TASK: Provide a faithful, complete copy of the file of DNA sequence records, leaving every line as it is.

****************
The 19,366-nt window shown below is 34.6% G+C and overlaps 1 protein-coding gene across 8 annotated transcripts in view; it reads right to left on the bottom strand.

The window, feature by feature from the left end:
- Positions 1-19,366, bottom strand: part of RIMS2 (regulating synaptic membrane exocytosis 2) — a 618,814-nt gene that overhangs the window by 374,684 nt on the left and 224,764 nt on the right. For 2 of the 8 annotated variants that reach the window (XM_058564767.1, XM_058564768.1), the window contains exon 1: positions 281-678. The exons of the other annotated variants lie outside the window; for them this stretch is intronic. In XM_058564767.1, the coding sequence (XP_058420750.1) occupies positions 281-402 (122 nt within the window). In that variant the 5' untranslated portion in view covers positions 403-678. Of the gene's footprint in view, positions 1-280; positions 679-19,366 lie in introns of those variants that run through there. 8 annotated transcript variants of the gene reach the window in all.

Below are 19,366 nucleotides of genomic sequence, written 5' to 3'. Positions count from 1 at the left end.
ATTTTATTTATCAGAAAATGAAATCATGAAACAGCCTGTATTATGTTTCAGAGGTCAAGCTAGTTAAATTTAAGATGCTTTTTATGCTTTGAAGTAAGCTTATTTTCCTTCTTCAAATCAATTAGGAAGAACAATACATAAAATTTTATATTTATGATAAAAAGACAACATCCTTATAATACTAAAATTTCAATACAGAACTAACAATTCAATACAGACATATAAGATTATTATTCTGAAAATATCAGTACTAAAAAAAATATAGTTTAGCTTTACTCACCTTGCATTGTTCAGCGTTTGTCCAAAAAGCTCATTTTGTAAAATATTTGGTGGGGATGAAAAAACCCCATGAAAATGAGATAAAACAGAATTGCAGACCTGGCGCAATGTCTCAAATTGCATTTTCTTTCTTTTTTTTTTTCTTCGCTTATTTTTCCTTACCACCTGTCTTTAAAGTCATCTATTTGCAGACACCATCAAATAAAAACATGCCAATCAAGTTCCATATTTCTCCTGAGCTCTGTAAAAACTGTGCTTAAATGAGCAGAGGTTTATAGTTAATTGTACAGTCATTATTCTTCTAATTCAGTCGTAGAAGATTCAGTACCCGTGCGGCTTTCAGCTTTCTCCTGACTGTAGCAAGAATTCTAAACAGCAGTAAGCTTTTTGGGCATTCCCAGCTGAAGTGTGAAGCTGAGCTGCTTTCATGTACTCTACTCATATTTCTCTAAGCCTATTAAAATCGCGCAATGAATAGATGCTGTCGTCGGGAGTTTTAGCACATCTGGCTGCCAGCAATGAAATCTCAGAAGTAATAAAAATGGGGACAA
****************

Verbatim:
The 19,366-nt window shown below is 34.6% G+C and overlaps 1 protein-coding gene across 8 annotated transcripts in view; it reads right to left on the bottom strand.

The window, feature by feature from the left end:
- Positions 1-19,366, bottom strand: part of RIMS2 (regulating synaptic membrane exocytosis 2) — a 618,814-nt gene that overhangs the window by 374,684 nt on the left and 224,764 nt on the right. For 2 of the 8 annotated variants that reach the window (XM_058564767.1, XM_058564768.1), the window contains exon 1: positions 281-678. The exons of the other annotated variants lie outside the window; for them this stretch is intronic. In XM_058564767.1, the coding sequence (XP_058420750.1) occupies positions 281-402 (122 nt within the window). In that variant the 5' untranslated portion in view covers positions 403-678. Of the gene's footprint in view, positions 1-280; positions 679-19,366 lie in introns of those variants that run through there. 8 annotated transcript variants of the gene reach the window in all.

Below are 19,366 nucleotides of genomic sequence, written 5' to 3'. Positions count from 1 at the left end.
ATTTTATTTATCAGAAAATGAAATCATGAAACAGCCTGTATTATGTTTCAGAGGTCAAGCTAGTTAAATTTAAGATGCTTTTTATGCTTTGAAGTAAGCTTATTTTCCTTCTTCAAATCAATTAGGAAGAACAATACATAAAATTTTATATTTATGATAAAAAGACAACATCCTTATAATACTAAAATTTCAATACAGAACTAACAATTCAATACAGACATATAAGATTATTATTCTGAAAATATCAGTACTAAAAAAAATATAGTTTAGCTTTACTCACCTTGCATTGTTCAGCGTTTGTCCAAAAAGCTCATTTTGTAAAATATTTGGTGGGGATGAAAAAACCCCATGAAAATGAGATAAAACAGAATTGCAGACCTGGCGCAATGTCTCAAATTGCATTTTCTTTCTTTTTTTTTTTCTTCGCTTATTTTTCCTTACCACCTGTCTTTAAAGTCATCTATTTGCAGACACCATCAAATAAAAACATGCCAATCAAGTTCCATATTTCTCCTGAGCTCTGTAAAAACTGTGCTTAAATGAGCAGAGGTTTATAGTTAATTGTACAGTCATTATTCTTCTAATTCAGTCGTAGAAGATTCAGTACCCGTGCGGCTTTCAGCTTTCTCCTGACTGTAGCAAGAATTCTAAACAGCAGTAAGCTTTTTGGGCATTCCCAGCTGAAGTGTGAAGCTGAGCTGCTTTCATGTACTCTACTCATATTTCTCTAAGCCTATTAAAATCGCGCAATGAATAGATGCTGTCGTCGGGAGTTTTAGCACATCTGGCTGCCAGCAATGAAATCTCAGAAGTAATAAAAATGGGGACAA